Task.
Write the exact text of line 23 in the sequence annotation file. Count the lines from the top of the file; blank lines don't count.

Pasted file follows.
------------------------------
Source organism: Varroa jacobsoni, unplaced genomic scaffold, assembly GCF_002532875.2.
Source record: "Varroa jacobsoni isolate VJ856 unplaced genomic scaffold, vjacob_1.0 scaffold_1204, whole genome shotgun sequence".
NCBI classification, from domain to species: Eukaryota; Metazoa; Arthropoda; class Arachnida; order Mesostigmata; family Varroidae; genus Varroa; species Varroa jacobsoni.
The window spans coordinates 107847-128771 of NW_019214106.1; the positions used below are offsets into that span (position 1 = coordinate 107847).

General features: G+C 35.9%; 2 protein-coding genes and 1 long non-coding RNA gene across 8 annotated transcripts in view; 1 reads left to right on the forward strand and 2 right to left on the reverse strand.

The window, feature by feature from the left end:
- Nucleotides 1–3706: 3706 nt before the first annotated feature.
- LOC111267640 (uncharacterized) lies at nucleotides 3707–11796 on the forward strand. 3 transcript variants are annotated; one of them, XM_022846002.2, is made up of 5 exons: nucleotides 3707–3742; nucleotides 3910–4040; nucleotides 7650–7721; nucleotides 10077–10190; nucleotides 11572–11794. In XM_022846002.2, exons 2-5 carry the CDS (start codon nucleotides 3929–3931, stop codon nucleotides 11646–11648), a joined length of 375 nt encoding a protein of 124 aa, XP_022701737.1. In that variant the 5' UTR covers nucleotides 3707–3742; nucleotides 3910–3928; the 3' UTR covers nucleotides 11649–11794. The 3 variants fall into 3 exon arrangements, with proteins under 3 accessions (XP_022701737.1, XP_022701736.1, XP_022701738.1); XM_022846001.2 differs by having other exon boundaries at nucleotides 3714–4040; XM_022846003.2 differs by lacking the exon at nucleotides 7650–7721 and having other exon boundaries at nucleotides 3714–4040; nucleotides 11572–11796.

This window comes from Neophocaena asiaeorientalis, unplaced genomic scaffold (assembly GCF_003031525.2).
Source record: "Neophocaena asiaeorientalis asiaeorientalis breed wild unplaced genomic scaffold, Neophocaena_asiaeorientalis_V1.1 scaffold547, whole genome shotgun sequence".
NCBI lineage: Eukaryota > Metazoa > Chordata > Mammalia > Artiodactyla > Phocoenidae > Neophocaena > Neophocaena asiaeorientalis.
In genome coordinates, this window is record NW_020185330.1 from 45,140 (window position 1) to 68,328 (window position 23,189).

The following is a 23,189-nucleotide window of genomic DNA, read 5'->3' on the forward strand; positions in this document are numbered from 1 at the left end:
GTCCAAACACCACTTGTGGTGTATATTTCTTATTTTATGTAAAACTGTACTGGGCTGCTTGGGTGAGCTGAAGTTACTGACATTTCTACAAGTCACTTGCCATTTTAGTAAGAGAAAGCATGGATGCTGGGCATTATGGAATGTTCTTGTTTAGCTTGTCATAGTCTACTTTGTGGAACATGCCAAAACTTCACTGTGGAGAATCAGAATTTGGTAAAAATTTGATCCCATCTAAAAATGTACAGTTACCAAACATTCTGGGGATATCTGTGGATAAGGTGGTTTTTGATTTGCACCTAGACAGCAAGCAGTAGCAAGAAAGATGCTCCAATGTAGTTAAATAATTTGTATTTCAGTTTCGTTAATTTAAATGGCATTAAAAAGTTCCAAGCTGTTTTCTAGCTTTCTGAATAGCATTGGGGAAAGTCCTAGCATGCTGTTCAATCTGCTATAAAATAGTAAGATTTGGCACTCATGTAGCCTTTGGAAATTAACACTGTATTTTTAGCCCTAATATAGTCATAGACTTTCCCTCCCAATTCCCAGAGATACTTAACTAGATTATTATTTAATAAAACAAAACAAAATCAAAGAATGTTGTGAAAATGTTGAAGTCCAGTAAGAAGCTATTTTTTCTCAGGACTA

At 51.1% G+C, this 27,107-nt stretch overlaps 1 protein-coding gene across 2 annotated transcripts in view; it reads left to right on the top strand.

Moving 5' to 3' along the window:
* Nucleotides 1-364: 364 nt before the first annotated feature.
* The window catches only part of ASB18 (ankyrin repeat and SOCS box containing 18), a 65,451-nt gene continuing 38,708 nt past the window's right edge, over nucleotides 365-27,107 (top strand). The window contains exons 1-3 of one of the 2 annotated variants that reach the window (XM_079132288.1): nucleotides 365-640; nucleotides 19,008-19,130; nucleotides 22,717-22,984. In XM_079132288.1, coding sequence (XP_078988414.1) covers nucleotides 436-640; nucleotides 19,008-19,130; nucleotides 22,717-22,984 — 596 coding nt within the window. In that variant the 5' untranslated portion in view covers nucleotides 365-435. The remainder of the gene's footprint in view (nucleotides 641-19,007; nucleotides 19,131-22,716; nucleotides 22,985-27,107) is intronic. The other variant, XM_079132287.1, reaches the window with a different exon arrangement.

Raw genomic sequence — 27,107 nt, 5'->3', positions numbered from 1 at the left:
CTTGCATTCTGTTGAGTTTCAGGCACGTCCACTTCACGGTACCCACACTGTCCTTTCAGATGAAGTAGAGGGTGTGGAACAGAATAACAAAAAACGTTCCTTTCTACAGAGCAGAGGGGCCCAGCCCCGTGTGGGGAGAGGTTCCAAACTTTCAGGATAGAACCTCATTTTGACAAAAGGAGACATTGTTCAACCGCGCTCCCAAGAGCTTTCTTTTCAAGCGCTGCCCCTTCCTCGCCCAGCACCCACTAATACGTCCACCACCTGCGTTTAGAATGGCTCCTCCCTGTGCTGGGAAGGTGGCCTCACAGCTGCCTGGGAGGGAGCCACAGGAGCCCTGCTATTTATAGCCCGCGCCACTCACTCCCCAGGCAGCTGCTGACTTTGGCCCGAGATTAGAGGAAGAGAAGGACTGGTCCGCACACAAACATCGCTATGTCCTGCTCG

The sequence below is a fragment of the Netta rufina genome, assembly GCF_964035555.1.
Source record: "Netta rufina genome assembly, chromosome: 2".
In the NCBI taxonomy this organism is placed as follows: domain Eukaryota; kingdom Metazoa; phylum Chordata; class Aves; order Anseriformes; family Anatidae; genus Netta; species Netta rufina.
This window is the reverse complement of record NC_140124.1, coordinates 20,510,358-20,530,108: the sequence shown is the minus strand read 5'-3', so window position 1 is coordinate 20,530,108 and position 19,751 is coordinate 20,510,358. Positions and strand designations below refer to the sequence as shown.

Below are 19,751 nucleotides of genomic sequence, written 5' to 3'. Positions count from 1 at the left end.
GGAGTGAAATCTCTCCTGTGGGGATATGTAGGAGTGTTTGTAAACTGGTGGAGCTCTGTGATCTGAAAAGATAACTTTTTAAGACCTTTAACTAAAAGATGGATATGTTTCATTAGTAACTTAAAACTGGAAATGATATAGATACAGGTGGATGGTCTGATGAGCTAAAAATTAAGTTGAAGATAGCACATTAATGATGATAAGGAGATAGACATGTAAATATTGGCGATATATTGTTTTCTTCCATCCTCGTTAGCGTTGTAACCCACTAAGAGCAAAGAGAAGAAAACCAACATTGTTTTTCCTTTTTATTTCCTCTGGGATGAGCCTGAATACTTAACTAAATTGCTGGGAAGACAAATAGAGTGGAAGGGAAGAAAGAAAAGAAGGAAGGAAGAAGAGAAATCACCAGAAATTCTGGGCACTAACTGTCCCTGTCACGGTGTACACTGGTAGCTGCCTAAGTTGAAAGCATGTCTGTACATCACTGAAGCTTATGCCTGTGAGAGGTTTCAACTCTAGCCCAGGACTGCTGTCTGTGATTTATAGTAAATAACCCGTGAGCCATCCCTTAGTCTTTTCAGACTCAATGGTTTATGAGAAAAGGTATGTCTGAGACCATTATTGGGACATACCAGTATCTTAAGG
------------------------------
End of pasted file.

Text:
In the NCBI taxonomy this organism is placed as follows: domain Eukaryota; kingdom Metazoa; phylum Chordata; class Aves; order Anseriformes; family Anatidae; genus Netta; species Netta rufina.